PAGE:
Willughby

The very next book I picked up after No Way But Gentlenesse was Tim Birkhead’s The Wonderful Mr Willughby: The First True Ornithologist. And the very first section break, after a discussion of Honey Buzzards, which Francis Willughby distinguished from Common Buzzard at the dawn of taxonomy, is this dingbat of three soaring raptors.

A book designer friend suggests, along the lines of fleurons, that these ornaments should be called ornithons or aviettes. You may remember the snake dingbat in America’s Snake. I like this trend! (Sneak preview: I’ve got another in a new novel I have on tap, and it’s not animal or mineral….)

The plot? Francis Willughby (1635-1672) died young. His mentor/science partner John Ray (1627-1705) finished up their work, foundational tomes titled (for short) Ornithology, History of Fishes, and History of Insects. Ray, who initially called himself Wray, has traditionally gotten the lion’s share of credit by history. Birkhead addresses the imbalance. His lads were co-workers, Willughby (spell-check wants to add the O) just had the misfortune of kicking off early.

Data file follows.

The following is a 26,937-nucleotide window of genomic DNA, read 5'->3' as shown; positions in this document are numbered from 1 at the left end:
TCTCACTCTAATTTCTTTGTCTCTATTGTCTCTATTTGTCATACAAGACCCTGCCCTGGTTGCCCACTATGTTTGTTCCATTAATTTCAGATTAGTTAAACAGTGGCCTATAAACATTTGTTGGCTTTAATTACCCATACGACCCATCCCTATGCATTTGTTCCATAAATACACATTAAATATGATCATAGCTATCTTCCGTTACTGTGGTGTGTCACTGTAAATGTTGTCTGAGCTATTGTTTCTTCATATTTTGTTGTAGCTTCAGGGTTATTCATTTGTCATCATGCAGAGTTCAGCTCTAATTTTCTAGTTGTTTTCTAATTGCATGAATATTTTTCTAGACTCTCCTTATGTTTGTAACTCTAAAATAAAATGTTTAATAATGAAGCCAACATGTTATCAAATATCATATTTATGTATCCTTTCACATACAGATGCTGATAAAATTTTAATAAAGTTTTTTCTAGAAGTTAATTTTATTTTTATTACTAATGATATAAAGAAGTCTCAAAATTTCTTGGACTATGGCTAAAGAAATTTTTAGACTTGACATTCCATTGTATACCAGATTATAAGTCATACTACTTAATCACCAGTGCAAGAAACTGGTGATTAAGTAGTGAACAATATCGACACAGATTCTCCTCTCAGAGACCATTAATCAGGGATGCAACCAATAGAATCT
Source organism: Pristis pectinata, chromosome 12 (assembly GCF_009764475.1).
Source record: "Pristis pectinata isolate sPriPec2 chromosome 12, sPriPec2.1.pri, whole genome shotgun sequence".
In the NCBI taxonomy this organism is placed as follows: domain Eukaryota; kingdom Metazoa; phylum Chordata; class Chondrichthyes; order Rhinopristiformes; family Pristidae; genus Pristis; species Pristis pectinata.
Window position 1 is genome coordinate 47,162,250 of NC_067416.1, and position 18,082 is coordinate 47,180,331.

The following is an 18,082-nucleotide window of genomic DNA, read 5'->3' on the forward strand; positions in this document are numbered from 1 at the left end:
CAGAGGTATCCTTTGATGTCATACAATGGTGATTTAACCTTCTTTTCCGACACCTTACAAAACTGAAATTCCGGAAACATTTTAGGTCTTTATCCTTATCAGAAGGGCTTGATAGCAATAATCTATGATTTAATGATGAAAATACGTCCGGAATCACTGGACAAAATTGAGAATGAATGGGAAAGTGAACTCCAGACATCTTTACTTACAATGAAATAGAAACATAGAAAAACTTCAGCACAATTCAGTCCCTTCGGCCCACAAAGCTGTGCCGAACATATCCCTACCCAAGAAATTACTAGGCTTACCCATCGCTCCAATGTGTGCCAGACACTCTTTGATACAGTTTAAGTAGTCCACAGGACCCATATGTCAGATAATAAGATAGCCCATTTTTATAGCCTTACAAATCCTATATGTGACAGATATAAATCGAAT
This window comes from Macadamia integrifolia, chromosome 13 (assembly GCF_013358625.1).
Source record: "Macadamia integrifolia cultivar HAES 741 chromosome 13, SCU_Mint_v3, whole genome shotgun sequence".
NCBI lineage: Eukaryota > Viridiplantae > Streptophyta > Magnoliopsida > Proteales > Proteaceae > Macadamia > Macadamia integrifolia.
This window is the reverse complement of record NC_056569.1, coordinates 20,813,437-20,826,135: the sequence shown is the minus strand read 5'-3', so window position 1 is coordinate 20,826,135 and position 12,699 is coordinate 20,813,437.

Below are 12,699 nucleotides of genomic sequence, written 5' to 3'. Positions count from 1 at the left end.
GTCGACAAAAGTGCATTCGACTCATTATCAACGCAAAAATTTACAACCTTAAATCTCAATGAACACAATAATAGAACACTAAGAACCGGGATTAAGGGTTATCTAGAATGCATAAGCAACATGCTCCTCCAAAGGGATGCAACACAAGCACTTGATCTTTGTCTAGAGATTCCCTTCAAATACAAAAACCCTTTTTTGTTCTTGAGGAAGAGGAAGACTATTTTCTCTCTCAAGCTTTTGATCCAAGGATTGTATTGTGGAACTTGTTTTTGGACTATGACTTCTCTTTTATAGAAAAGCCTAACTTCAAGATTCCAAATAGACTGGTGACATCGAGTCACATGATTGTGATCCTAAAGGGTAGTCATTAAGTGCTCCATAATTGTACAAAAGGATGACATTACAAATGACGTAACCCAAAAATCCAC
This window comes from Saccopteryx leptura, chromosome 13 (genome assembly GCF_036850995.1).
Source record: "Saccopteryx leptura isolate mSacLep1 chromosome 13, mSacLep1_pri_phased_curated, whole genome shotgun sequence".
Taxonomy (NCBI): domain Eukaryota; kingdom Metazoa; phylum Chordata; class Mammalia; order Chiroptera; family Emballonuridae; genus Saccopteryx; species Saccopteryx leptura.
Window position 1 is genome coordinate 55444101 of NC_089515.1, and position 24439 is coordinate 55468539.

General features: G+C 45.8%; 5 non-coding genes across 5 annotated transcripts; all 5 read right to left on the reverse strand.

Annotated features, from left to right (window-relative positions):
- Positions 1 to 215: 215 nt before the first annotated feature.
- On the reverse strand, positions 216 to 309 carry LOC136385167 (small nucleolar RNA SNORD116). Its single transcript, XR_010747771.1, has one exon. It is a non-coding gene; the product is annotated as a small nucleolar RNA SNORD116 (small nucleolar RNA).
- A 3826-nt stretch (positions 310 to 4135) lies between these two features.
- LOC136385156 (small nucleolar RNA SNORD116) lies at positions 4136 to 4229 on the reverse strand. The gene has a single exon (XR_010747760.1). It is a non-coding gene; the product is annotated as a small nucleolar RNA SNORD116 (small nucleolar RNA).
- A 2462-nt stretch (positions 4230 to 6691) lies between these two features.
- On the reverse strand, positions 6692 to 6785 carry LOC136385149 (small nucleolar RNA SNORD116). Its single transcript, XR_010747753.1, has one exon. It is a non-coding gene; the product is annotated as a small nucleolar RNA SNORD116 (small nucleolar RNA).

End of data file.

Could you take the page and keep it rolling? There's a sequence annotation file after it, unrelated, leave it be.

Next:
Here’s something I found particularly interesting. Our heroes were young during the English Civil War. The Commonwealth Puritans were anti-intellectual, so they really tried to purge and transform the universities (Cambridge and Oxford). Where they succeeded was in displacing the lock the Anglicans had on everything. Theocracy thwarted by theocracy! Into the opening came those taking up the new mantel of science, less received truth from the ancients by way of the Bible than observation, experiment, personal experience. The “new philosophers” put some Bacon on the sandwich: of “histories of all kinds.”

The European Honey Buzzard, as Voltaire might have said, is neither (strictly) European, an eater of honey, nor a buzzard. They winter in Africa, putting paid to any notion they belong to either Africa or Europe. They generally eat wasp larvae, digging the grubs out with their short strong claws. They have scale-like feathers on the face, to protect them from understandably upset adult wasps. And while they look like buzzards (Buteo hawks), they’re more actually related to tropical kites. Birkhead argues they should be called Willughby’s Buzzard. I’ve only had some distant views of them in flight, in Sweden.
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Here’s something completely different: rare Kemp’s Ridley sea turtles hatched on the Rockaways, a part of Queens, last month, for the first time ever this far north.

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Time to downgrade the Supreme Court?

3 Responses to “Willughby”


  1. 1 Susan October 7, 2018 at 10:35 am

    Beautiful image of birds on fabric? and very informative blog Thanks!

  2. 3 Sherry Felix October 8, 2018 at 4:10 am

    I have some of Tim Burkhead’s books. I’m going to add this one to my to-read list. Thanks for the tip.


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